SHELBY TOWNSHIP, Mich. — Mitt Romney must win Michigan’s Republican primary Tuesday. So must Rick Santorum.
They’re going about it in very different ways.
Romney, the former Massachusetts governor, promotes himself as a “son of Detroit” who left to conquer the business world. His carefully scripted rallies feature not only reminiscences of the old Detroit area neighborhood, but also reminders of his history as a successful corporate turnaround artist.
Santorum, a former U.S. senator from Pennsylvania, offers a different story. He roared into Michigan with strong momentum, having won three contests this month. His freewheeling stump speeches usually are laced with heartfelt reminders of his devotion to God and family.
Polls have shown Santorum and Romney running about even. A Romney loss in a state where, on paper, everything should go his way would be a serious blow. A Santorum defeat would raise new questions about his appeal beyond die-hard conservatives.
A victory by either man would demonstrate appeal in a blue-collar industrial state and give him an important boost in next week’s primary in neighboring Ohio.
Michigan Republicans are torn. Do the residents of this economically ailing state put aside their skepticism about the depth of Romney’s conservatism and choose the businessman who seems best positioned to win in November? Or do they follow their hearts and pick Santorum? And where does Rep. Ron Paul of Texas, who campaigned vigorously over the weekend, fit?
Shelby Township, a Detroit suburb visited by both Santorum and Romney in recent weeks, is in an area known in political circles as the suburbs that made famous “Reagan Democrats,” rank-and-file workers who felt Democrats let them down economically and culturally and began voting Republican in the 1980s.
At Biggby Coffee on Van Dyke Avenue, the customers drink the $2 java and tell the state’s still-evolving Republican primary story.
“The jury’s out on who people like most,” said franchise owner David Danyko.
Customers Stan Grot, Bo Chapman and Mike Torres have similar views — solidly conservative, eager for lower taxes and less regulation, and wary of President Barack Obama.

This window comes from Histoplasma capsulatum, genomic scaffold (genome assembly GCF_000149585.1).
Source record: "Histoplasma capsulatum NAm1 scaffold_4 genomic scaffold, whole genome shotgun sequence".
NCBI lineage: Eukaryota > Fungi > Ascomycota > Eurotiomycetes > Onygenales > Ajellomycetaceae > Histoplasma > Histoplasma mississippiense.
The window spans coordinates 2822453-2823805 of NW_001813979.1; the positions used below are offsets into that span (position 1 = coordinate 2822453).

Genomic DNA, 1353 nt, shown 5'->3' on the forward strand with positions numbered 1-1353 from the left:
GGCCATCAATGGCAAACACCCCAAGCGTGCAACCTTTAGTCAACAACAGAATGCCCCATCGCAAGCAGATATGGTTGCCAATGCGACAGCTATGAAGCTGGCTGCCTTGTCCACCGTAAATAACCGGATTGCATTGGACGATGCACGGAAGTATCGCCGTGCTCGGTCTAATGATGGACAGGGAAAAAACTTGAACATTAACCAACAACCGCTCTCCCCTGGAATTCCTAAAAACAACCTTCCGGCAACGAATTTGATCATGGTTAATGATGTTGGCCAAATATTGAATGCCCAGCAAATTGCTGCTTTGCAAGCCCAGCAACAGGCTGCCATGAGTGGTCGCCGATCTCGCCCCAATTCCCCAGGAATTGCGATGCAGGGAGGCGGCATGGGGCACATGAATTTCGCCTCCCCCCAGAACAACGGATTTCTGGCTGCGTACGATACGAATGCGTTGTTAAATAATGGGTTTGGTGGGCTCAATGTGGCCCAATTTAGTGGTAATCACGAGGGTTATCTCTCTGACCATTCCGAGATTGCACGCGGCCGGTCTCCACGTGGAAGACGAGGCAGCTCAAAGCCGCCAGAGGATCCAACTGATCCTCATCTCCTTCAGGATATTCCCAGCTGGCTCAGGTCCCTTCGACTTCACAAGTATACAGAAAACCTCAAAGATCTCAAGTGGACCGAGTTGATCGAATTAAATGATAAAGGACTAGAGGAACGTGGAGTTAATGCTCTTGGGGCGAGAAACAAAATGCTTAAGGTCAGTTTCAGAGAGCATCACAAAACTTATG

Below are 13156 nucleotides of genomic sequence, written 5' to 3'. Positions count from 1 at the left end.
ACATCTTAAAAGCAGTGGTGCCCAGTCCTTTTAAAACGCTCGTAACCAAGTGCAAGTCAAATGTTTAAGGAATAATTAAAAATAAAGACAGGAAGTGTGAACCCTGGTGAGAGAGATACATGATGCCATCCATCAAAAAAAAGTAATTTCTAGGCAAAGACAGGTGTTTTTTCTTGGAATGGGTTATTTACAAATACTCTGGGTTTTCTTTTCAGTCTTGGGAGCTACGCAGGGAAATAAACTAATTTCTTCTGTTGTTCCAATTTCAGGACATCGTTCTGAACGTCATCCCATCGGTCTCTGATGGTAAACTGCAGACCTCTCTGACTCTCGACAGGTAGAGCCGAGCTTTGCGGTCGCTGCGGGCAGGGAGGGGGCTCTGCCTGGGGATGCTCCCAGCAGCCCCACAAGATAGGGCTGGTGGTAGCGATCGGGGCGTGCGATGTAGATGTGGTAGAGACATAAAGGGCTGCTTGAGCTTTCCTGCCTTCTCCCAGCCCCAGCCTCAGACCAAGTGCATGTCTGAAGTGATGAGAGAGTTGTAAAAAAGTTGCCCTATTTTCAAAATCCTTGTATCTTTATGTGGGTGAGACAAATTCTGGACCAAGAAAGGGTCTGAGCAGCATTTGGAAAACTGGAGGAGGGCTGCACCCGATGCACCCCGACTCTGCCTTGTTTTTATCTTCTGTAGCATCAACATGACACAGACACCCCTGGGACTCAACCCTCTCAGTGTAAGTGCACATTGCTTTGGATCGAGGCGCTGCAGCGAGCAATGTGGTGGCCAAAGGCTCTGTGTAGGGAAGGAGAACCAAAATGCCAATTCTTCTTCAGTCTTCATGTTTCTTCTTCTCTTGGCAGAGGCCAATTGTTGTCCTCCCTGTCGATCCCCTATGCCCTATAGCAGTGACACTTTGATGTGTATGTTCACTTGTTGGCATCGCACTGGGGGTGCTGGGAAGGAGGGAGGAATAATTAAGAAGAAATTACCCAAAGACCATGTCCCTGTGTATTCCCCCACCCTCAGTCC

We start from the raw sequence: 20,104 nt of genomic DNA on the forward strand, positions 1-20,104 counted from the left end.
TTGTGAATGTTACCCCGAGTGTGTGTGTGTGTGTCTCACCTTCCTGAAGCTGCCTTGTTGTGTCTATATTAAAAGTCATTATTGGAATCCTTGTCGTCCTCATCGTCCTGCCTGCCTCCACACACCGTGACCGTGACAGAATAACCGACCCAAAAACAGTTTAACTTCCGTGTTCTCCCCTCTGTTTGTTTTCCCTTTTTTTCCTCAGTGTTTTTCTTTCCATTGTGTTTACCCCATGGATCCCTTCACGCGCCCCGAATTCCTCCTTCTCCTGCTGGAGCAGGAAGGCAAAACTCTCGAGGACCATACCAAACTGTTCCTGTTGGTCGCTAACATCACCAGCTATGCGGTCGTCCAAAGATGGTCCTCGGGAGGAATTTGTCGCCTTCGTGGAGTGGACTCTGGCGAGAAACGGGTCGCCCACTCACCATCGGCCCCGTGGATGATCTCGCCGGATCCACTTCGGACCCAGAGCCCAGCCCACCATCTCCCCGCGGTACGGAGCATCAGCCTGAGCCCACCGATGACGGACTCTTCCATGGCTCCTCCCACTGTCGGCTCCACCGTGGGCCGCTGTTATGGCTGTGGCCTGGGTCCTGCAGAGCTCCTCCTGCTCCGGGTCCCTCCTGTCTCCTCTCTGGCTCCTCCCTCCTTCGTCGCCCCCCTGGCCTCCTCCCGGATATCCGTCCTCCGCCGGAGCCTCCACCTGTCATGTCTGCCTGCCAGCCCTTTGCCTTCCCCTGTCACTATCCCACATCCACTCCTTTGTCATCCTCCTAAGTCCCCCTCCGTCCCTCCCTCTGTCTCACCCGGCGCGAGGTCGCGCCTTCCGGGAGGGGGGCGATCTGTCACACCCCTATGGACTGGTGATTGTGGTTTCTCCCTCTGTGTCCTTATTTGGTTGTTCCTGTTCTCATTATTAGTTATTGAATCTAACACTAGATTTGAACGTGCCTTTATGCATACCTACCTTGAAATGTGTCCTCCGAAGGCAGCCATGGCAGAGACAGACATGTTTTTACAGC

Grot supports Romney. Chapman prefers Santorum. Torres likes Newt Gingrich, the former House speaker who’s making virtually no effort in Michigan.
Grot, the township clerk, worked in manufacturing engineering at General Motors. He lost his job in 1980, spent a year on unemployment and left the Democratic Party.
“I listened to Ronald Reagan’s message,” he said. “Ronald Reagan spoke to opportunity and personal responsibility. He created an environment so businesses could thrive.”
Grot liked how the 1981 tax cuts put more money in consumers’ pockets, and he opened a restaurant in Hamtramck. He ran it for eight years before selling the place; it’s still thriving today.
Grot is solidly for Romney. “He comes as close to the Ronald Reagan message as I can think of,” he said..
Chapman, director of student ministries at St. Peter Lutheran Church in Macomb, thinks Romney’s a fine man. But he likes how Santorum is reaching higher, promoting strong families and more personal responsibility.
“He can impact the lives of people in a powerful way,” Chapman said. “I love it when he talks about family. That’s so important to address before you get too far off on economic issues.”
At a nearby table, Torres said Romney is “too nice of a guy.” He likes Santorum, but “he follows the Bible as a politician, and he’s going to get beaten.”
A Macomb builder and eveloper whose business had gone up and down recently, Torres likes Gingrich’s brash style.
Similar attitudes echo throughout the state. People are warming to Santorum, and they like his social conservative message, but worry that he’s not electable.
They respect Romney but want to see more passion and more genuine concern for blue-collar workers. They fret over his criticism of the auto industry bailouts, support of near-universal health care in Massachusetts, and his ties to Wall Street.